Glenda Jackson is leaning back, hands resting behind her head, and laughing. That’s how the two-time Oscar winner appears on the Playbill cover for William Shakespeare’s “King Lear,” which opens April 4 at the Cort Theatre. It may not show that “Lear” is a dark, violent tale of egotistic royals teetering on the brink of sanity and savagery, but one thing is clear: its star is having a blast.
Playing a man — and not just any man, but the titular role, arguably the most challenging in all of acting — is immaterial to her. She brushes that aside with the same casual air she employed back in 1992 when she gave up acting and entered politics.
“As a Member of Parliament I had to visit old people’s homes,” says Jackson, who served as a Labour MP for 23 years, retiring in 2015. One of the interesting things she noticed upon meeting her older constituents, she says, is that “the older we get, the more gender barriers begin to fracture; they get a bit … foggy.”
Sitting at a Manhattan diner and dressed just like her program cover — sweatshirt, floral scarf, no makeup, no plastic surgery nonsense — she plunges into her chicken Caesar salad with a fervor reminiscent of the way she’s currently biting into this role. Playing an irascible, aging monarch, she must rant and rage to the rafters in a production that lasts more than three hours.
“Forget about the fact that it’s a woman playing Lear,” says Michael LoMonico, a Shakespeare scholar and former adjunct professor of English at Stony Brook University. “The fact that it’s an 82-year-old playing the role is even more incredible.”
Taking some friendly advice
Lear is a coveted role for the highly skilled actor — John Gielgud (twice), Laurence Olivier (twice), Ian McKellen, Anthony Hopkins, among others, plus a handful of women, including Spanish actress Núria Espert, a friend of Jackson’s who suggested she play the part.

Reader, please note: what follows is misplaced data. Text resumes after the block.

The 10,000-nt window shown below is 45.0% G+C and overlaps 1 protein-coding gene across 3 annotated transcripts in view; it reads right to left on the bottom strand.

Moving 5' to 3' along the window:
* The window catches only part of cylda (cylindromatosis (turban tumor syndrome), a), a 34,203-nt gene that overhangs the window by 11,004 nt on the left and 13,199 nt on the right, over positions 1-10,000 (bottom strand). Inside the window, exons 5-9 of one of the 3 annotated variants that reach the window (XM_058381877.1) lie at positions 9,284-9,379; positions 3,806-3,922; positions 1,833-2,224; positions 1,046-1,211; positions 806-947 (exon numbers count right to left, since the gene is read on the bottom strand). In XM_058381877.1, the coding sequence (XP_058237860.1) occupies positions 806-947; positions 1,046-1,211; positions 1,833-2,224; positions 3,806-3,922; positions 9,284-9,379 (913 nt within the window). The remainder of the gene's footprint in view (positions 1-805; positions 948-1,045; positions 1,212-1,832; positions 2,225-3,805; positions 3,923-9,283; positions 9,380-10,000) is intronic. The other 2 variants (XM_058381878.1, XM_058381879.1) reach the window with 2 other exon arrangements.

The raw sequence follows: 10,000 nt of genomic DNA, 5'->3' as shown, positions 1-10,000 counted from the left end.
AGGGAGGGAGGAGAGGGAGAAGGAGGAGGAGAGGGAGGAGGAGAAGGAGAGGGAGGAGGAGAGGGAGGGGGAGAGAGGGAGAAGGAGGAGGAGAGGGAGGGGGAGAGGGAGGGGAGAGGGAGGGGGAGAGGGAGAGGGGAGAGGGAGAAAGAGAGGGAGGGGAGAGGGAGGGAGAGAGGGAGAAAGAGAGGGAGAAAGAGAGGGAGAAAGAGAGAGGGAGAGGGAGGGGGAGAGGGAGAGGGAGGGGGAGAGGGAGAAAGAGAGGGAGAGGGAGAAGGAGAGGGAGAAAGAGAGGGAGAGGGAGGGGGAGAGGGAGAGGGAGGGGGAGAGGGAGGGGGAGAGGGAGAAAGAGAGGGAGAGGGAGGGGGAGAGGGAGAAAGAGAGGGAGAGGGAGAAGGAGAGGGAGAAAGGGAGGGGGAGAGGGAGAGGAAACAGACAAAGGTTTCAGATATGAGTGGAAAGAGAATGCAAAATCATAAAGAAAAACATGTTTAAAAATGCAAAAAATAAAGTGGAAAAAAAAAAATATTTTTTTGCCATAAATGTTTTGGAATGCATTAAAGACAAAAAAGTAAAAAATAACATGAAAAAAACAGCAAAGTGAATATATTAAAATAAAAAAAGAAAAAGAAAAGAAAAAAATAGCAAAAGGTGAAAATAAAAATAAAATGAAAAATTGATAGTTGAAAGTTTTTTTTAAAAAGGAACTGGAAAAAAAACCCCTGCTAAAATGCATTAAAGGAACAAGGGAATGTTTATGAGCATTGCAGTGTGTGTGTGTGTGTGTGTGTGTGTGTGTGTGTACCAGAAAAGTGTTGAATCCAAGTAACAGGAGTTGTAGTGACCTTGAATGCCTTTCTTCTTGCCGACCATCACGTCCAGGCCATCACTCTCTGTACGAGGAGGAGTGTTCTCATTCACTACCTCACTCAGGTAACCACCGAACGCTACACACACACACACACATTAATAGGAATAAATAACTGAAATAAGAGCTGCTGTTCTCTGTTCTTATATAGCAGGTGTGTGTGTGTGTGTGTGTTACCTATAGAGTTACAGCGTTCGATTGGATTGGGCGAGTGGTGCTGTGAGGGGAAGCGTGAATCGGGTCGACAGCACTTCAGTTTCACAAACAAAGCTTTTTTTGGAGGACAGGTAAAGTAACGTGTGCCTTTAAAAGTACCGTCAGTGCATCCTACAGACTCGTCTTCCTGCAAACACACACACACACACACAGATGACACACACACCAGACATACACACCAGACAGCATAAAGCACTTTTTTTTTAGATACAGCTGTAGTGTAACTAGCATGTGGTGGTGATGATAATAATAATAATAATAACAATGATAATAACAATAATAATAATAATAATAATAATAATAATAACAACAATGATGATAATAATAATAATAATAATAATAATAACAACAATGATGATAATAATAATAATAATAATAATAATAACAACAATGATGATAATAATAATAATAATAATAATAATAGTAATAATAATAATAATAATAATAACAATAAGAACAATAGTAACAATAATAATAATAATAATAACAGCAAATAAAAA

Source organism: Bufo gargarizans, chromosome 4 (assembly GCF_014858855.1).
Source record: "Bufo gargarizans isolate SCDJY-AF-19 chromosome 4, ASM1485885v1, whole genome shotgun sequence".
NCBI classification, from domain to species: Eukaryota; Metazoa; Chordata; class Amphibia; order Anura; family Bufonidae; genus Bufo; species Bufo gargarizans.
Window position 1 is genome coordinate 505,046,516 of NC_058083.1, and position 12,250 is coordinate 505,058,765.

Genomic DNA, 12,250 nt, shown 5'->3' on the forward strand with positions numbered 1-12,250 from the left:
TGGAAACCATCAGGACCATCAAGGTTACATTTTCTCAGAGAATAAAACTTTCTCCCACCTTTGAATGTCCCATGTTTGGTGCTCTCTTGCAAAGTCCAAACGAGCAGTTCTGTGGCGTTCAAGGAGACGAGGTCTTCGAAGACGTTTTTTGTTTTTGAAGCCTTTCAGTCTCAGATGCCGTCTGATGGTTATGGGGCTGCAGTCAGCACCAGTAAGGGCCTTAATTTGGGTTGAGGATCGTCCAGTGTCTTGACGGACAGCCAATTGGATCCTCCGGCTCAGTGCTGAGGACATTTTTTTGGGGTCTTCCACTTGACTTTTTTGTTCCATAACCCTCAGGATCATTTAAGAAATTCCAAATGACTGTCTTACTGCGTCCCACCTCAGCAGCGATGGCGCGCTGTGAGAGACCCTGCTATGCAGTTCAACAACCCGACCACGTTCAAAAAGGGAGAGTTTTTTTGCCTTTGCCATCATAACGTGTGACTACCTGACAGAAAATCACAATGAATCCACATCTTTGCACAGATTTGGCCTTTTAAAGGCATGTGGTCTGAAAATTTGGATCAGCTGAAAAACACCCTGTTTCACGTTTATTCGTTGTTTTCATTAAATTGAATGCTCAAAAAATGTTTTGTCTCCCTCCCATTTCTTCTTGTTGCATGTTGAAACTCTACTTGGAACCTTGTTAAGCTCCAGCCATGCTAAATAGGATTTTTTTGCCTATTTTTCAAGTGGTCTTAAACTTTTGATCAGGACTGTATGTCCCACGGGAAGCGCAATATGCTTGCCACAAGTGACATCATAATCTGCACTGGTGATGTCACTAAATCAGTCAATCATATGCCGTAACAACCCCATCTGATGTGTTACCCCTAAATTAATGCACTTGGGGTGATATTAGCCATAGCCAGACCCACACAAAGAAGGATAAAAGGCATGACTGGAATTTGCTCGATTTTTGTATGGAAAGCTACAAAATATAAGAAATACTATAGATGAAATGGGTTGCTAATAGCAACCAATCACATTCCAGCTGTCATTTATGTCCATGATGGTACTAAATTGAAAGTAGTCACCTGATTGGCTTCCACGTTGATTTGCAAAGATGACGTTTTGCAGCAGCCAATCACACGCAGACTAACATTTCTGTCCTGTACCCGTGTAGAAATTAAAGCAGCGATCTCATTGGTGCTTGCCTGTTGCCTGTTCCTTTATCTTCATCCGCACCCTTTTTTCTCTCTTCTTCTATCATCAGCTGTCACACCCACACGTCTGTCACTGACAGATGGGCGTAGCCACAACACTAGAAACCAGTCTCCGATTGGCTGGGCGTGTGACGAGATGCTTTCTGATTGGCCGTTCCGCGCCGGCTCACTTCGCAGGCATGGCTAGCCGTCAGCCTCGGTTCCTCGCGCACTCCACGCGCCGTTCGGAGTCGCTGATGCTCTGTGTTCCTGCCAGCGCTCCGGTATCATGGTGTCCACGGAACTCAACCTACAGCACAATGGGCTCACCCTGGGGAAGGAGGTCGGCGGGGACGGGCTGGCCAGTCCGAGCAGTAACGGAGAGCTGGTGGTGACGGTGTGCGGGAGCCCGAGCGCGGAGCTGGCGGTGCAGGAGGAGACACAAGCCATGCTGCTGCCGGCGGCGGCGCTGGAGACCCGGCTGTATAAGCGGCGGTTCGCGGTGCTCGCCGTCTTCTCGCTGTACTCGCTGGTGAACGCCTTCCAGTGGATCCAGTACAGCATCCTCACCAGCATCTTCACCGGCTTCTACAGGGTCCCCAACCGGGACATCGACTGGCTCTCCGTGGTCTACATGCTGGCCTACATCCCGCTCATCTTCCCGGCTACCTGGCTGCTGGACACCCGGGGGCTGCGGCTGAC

So she did, at London’s Old Vic in 2016, earning raves. Now she’s on Broadway in a revamped version, with a new director (Sam Gold) and cast.
The show boasts original music by Philip Glass (performed by live musicians onstage) and additional gender flips — Jayne Houdyshell as the Earl of Gloucester and Ruth Wilson as the king’s maligned daughter Cordelia and the (usually male) Fool.
When she first played Lear, Jackson worried she’d lack the physical and vocal stamina. “So I’d trot down to my local swimming pool every morning and swim,” she says. For this run, she’s got a pool in the apartment building where she’s staying, but she hasn’t had time to use it. “I like to walk when the weather’s clement — New York’s a great city to walk in,” she says.
And there’s always standing on one foot.
Her physiotherapist gave Jackson a series of exercises to perform last year after she woke up in the middle of the night “to go to the loo, and my balance had gone completely,” she recounts. She can now count to 20 balanced on one foot. “And that’s pretty good,” she says, scooping up another forkful of chicken Caesar.
What Shakespeare got wrong
Today’s common refrain from actresses — that there just aren’t many good roles for women — certainly held true in Shakespeare’s day, when even men played the women. The age issue only compounds the problem.
Shakespeare didn’t write many meaty roles for older women, notes Josh Cabat, chair of English at Roslyn Public Schools. “And while he wrote tons of father-daughter relationships, there are almost no mother-son combinations,” he says. No wonder actresses like Jackson are rewriting the rules.